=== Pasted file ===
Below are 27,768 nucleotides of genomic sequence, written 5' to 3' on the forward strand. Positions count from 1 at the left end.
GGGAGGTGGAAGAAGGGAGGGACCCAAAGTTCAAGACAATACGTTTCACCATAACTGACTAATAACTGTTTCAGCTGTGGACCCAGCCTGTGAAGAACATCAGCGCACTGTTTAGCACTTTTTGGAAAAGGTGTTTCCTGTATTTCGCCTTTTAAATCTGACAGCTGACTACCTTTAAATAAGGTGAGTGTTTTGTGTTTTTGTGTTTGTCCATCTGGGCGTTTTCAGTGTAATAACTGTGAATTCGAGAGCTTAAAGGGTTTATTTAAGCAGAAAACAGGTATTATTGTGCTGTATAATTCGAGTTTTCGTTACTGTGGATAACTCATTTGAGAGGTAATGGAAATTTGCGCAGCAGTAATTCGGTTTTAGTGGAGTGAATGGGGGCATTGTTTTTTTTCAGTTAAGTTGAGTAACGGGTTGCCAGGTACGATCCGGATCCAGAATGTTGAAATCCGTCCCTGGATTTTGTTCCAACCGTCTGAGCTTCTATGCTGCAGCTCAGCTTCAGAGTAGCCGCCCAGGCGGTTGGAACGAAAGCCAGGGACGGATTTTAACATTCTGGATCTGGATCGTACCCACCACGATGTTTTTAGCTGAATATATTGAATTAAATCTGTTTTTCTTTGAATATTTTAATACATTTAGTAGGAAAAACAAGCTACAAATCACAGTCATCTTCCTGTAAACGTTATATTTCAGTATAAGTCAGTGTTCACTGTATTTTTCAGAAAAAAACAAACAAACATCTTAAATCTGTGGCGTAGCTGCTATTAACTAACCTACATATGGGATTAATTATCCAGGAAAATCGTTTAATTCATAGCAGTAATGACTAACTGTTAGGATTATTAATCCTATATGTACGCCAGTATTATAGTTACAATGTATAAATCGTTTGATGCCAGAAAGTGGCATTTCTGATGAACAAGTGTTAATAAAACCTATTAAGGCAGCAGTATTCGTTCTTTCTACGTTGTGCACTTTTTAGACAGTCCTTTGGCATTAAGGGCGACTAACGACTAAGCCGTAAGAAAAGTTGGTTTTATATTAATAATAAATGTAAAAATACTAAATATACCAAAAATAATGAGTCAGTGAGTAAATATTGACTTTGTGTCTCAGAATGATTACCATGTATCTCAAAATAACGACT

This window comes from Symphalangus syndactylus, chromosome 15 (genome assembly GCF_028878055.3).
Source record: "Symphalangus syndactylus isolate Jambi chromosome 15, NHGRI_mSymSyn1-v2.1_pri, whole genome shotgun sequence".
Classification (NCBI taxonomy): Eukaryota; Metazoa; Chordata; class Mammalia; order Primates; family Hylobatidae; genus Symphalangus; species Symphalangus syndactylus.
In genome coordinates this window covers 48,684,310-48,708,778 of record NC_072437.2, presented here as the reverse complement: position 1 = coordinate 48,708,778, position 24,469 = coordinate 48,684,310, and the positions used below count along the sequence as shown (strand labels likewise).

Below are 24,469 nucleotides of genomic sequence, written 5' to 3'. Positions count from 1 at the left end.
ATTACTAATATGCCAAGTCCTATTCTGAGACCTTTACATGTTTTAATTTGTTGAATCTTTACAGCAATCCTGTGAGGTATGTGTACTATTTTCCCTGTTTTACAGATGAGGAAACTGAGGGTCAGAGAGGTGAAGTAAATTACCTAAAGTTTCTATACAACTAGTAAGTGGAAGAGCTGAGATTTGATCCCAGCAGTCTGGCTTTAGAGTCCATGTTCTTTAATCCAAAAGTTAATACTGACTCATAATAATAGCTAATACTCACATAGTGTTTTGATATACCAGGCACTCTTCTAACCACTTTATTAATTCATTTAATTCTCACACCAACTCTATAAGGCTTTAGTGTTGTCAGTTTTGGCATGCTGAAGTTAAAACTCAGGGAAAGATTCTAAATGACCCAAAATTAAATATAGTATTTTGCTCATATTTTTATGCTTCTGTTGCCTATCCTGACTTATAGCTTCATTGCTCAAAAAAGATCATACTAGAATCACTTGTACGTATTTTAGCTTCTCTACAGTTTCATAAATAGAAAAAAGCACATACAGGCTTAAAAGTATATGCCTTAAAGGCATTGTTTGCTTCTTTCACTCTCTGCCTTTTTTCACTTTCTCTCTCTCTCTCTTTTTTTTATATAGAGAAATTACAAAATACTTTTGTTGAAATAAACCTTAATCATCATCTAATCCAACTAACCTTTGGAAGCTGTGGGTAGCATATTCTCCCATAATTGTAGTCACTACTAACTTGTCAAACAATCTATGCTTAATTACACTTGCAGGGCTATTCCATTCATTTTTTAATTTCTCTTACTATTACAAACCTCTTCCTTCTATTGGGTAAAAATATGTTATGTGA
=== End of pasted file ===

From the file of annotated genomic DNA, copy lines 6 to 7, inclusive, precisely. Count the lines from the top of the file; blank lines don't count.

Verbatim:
In genome coordinates this window covers 48,684,310-48,708,778 of record NC_072437.2, presented here as the reverse complement: position 1 = coordinate 48,708,778, position 24,469 = coordinate 48,684,310, and the positions used below count along the sequence as shown (strand labels likewise).

Below are 24,469 nucleotides of genomic sequence, written 5' to 3'. Positions count from 1 at the left end.